What I would like to touch upon in this review are all the little things that ROM does so well that truly amount to the proverbial icing on the cake, however each being so much more than the sum of its parts. First of all, in many ways it feels like ROM is one of the only, and possibly the strongest currently, game to champion the LGBTQ movement. Not just within the world of gaming, but also on a more metaphorical and philosophical level. The important roles that queer, gender-fluid, and "hybrid" (genetically modified) characters play in the story and the world is really striking. And in a sense, the main robot character's drive to learn about it's own sapience and role, to discover itself, feels like it reflects the path of discovery that transgender people deal with as they transition through their lives. I'm a straight male, so I can't speak on too much of these topics outside of what I've read and the small group of transgender people in my nearby community that I've connected with, but it feels like the creators of ROM are onto something great here. It is also more than fitting that the game takes place in a futuristic San Francisco, the palace and paradise of queer here in the US. I haven't checked up on this, but I would be surprised if Midboss (the developers) or at least some of their staff aren't from the Bay Area.

Beyond this really key element, the game is an homage to so many sci-fi cyberpunk lovers wet dreams. The references to Neuromancer, Blade Runner, The Matrix and so forth get me all hot and bothered just thinking about them :) Not to mention how much the gameplay feels like a carbon copy of Snatcher in so many ways—not a bad thing, mind you! Additionally, the at times side-splittingly hilarious dialogue responses which occur when interacting with objects make it so worth clicking on everything and trying everything out. There are so many things you can click on, and for each of them in many cases you have up to 4 ways to interact: look at, talk to, touch, or use an item on. Let me just say right now that you should use the 'spoiled milk' item on EVERYTHING you can. Some of the responses... just priceless.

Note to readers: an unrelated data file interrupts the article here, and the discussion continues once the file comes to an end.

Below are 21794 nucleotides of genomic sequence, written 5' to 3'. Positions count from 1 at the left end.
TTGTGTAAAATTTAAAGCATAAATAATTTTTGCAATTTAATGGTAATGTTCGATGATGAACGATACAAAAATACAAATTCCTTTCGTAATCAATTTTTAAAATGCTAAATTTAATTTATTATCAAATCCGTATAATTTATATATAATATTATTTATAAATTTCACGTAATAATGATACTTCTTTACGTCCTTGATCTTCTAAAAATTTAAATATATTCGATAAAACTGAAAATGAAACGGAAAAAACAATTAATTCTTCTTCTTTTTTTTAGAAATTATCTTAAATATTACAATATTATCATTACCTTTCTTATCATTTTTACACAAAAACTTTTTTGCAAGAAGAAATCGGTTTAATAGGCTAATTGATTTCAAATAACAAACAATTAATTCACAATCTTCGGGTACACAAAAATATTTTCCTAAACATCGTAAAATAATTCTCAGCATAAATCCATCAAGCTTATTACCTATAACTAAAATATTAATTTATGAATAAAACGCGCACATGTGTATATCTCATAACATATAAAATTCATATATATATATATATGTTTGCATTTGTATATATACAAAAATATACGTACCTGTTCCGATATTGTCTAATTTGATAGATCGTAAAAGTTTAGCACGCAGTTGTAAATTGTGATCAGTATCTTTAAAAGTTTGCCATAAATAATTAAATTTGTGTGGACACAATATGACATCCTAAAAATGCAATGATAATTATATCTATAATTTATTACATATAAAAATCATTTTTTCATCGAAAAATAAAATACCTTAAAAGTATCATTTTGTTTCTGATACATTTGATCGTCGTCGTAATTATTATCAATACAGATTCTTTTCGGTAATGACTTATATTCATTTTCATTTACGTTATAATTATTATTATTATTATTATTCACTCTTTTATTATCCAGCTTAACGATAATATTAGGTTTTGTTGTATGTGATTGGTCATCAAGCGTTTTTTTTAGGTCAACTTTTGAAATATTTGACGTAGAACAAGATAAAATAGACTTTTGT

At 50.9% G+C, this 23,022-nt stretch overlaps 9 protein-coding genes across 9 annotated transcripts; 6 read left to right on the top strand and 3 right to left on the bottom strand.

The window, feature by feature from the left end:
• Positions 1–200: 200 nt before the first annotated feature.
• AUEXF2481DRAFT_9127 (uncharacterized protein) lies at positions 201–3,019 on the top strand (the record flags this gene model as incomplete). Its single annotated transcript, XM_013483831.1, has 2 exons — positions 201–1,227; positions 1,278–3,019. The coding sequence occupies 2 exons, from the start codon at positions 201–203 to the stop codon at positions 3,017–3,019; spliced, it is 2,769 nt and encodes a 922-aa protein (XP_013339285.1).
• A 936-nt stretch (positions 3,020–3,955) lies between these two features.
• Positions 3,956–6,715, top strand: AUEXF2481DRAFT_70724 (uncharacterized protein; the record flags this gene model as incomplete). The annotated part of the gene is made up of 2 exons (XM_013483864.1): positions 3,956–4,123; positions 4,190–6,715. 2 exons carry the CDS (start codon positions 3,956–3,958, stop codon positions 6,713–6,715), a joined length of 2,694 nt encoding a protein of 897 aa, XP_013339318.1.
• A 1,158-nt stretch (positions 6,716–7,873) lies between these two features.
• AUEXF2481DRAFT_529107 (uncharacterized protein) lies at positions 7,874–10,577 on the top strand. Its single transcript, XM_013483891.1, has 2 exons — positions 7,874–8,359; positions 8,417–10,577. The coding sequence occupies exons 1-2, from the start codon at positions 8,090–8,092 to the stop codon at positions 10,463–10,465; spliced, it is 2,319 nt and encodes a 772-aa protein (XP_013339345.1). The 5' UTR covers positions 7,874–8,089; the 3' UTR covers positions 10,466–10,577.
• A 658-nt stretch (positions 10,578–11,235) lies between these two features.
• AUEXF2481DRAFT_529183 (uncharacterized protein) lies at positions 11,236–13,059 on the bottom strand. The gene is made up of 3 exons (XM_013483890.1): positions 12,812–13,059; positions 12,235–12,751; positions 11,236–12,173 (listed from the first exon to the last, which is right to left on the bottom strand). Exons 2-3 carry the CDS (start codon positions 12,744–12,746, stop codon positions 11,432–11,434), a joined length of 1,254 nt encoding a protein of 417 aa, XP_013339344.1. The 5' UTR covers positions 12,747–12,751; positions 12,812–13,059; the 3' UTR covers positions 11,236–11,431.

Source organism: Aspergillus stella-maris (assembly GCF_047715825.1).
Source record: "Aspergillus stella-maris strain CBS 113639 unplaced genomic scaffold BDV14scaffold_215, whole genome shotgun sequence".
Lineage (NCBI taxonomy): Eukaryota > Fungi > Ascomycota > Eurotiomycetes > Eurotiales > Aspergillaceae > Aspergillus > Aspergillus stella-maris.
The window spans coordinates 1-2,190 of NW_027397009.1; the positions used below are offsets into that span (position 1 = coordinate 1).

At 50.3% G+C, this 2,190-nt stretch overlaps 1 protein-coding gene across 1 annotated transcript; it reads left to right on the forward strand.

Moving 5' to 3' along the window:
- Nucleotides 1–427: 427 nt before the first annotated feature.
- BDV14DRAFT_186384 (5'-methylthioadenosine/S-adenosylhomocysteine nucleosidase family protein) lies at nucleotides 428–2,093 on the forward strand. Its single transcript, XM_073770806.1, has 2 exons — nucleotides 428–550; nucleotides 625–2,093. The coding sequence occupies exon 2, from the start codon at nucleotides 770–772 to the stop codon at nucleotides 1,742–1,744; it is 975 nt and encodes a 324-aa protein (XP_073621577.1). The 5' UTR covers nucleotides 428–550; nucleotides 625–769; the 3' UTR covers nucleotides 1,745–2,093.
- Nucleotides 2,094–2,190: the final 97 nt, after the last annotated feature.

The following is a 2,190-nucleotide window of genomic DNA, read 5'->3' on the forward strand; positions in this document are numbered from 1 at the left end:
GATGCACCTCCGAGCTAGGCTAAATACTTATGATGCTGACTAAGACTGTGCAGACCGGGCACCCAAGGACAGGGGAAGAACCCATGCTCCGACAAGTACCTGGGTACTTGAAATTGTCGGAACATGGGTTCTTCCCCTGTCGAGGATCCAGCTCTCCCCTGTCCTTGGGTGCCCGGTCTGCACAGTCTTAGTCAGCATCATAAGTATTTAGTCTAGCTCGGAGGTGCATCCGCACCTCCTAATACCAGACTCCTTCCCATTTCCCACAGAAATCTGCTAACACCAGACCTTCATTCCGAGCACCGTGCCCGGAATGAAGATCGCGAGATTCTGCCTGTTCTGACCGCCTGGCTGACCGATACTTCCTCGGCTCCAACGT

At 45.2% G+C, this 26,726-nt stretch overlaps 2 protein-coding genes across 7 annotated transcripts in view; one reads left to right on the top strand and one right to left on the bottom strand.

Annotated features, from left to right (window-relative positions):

My one complaint with the game is that it does overall feel a bit too much like a visual novel. There isn't much gameplay to be had other than clicking on stuff and selecting different choices. The few puzzles and mini-games are actually pretty fun, but they don't really ramp up until the final chapter. It would have been nice if there were more puzzles and variety to the sorts of things you could do in the game outside of clicking and exploring.

That however is a small price to pay for everything else the game has got going for it. Go and buy it, now!
Helpful? Yes No Funny
Bad Juju
( 13.0 hrs on record )
Posted: July 19
Product received for free
Intelligent and immersive, Read Only Memories is an emotional journey filled with plot twists and intrigue.

Not to mention it features the most adorable robot since Wall-E.
Helpful? Yes No Funny
blinken6
( 8.4 hrs on record )
Posted: July 18
I just finished R O M, it took a few nights to play through and I am very happy with it.

When I saw it at first I was very excited, I grew up without a pc at home, and haven't really played point and click adventures before. So the nostalgia of getting something I had missed out on, plus the very awesome cyberpunk environment and pixely graphics were enough to draw me in.

The first hour of the game is slow, and I was worried I had made a mistake paying the full price for the game.

However after that first hour, I became immersed. The art, and audio is great. The writing is fantastic and now that it is over, I am full of emotion. Which I think is very important, its hard to get that involved in a game's story now adays.
Helpful? Yes No Funny
Most Helpful Reviews  In the past 30 days
31 of 40 people (78%) found this review helpful
1 person found this review funny
Not Recommended
7.3 hrs on record
Posted: June 30
Missed it by THAT much!